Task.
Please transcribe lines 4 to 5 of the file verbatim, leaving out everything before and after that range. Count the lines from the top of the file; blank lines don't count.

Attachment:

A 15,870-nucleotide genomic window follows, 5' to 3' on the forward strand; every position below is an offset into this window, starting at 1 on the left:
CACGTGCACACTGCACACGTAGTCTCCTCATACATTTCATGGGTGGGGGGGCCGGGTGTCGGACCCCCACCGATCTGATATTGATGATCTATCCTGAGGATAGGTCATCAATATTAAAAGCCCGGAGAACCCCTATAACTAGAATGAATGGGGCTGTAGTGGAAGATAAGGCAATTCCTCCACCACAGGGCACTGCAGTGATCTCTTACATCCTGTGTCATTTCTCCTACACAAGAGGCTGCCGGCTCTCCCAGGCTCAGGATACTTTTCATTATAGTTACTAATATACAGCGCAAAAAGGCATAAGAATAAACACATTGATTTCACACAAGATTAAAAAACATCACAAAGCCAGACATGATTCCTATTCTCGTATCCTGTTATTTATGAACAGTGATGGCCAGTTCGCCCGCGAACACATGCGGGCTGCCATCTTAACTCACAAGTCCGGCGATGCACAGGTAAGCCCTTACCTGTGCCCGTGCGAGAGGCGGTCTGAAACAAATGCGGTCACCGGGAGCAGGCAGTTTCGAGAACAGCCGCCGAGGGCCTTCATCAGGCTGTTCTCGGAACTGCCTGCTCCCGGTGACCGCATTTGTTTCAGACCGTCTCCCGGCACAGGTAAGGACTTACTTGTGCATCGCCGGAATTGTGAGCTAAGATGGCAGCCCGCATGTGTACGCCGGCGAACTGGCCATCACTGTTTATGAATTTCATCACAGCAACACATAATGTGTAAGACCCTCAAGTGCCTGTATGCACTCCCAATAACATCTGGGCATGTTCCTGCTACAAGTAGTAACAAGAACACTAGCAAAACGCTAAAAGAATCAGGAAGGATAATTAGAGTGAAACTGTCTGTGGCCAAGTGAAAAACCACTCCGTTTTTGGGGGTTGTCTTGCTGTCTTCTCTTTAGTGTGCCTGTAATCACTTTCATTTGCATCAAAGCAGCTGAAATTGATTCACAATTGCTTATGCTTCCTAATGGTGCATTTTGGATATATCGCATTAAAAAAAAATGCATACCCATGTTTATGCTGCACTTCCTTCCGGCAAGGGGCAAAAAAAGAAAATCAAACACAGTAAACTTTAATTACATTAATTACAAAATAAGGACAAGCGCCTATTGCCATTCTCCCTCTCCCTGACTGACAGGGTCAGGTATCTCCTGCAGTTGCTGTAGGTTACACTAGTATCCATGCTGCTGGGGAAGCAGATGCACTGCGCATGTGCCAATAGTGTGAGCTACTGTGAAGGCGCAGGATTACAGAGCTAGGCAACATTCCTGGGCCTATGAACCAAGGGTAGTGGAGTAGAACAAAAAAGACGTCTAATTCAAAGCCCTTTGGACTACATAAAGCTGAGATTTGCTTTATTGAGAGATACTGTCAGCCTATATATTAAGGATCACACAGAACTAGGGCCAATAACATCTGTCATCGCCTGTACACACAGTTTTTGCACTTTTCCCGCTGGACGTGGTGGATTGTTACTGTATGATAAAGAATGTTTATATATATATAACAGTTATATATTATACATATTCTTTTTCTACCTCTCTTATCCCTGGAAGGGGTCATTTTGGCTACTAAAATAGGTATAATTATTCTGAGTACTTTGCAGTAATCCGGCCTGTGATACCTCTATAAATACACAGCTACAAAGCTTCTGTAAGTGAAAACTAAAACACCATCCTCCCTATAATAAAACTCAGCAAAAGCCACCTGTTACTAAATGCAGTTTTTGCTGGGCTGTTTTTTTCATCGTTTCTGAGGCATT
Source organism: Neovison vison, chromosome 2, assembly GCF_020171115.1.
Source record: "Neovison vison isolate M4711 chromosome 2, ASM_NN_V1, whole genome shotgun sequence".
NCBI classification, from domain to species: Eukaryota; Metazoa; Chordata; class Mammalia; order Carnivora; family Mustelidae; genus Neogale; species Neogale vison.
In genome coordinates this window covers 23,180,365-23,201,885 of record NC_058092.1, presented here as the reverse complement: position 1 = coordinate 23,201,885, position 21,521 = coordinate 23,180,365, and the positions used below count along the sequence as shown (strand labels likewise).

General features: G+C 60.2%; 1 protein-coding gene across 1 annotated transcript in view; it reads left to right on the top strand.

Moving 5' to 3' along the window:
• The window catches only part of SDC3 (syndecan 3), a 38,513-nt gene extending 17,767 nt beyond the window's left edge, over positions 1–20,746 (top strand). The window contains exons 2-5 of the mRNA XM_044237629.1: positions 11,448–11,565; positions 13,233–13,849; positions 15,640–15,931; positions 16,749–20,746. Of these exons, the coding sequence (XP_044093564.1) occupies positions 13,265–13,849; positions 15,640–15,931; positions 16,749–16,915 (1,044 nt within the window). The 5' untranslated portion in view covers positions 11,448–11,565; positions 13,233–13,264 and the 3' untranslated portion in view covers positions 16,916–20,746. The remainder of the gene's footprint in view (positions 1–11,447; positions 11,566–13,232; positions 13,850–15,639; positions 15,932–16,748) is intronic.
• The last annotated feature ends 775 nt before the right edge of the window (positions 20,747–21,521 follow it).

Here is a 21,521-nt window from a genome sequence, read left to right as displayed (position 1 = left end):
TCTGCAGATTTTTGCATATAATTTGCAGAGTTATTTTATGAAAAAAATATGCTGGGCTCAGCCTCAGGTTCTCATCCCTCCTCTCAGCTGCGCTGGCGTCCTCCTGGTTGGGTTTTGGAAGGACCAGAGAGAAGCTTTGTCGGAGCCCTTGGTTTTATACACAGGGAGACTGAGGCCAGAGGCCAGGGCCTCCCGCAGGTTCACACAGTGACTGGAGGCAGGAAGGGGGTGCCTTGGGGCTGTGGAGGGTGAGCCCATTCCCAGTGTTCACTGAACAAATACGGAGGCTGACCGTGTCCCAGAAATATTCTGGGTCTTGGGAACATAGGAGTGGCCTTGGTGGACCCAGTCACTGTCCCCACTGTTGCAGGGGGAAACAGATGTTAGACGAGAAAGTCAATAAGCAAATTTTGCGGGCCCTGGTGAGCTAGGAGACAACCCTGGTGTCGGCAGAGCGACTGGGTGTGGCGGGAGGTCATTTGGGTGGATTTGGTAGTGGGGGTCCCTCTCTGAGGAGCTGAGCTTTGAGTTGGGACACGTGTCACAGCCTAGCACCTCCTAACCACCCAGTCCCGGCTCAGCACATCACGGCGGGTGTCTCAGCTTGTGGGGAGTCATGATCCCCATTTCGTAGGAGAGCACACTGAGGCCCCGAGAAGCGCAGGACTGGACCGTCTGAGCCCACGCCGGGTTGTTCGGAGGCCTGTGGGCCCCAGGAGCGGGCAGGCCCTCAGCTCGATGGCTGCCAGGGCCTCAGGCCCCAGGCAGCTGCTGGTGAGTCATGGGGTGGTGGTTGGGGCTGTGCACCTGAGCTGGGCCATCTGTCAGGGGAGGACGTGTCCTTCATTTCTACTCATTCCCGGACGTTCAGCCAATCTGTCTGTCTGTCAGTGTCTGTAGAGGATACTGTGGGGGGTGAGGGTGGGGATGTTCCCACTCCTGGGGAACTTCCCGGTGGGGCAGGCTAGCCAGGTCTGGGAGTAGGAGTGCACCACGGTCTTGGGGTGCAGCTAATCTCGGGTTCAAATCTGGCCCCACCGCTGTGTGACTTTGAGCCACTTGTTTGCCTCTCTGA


Source record: "Neovison vison isolate M4711 chromosome 2, ASM_NN_V1, whole genome shotgun sequence".
NCBI classification, from domain to species: Eukaryota; Metazoa; Chordata; class Mammalia; order Carnivora; family Mustelidae; genus Neogale; species Neogale vison.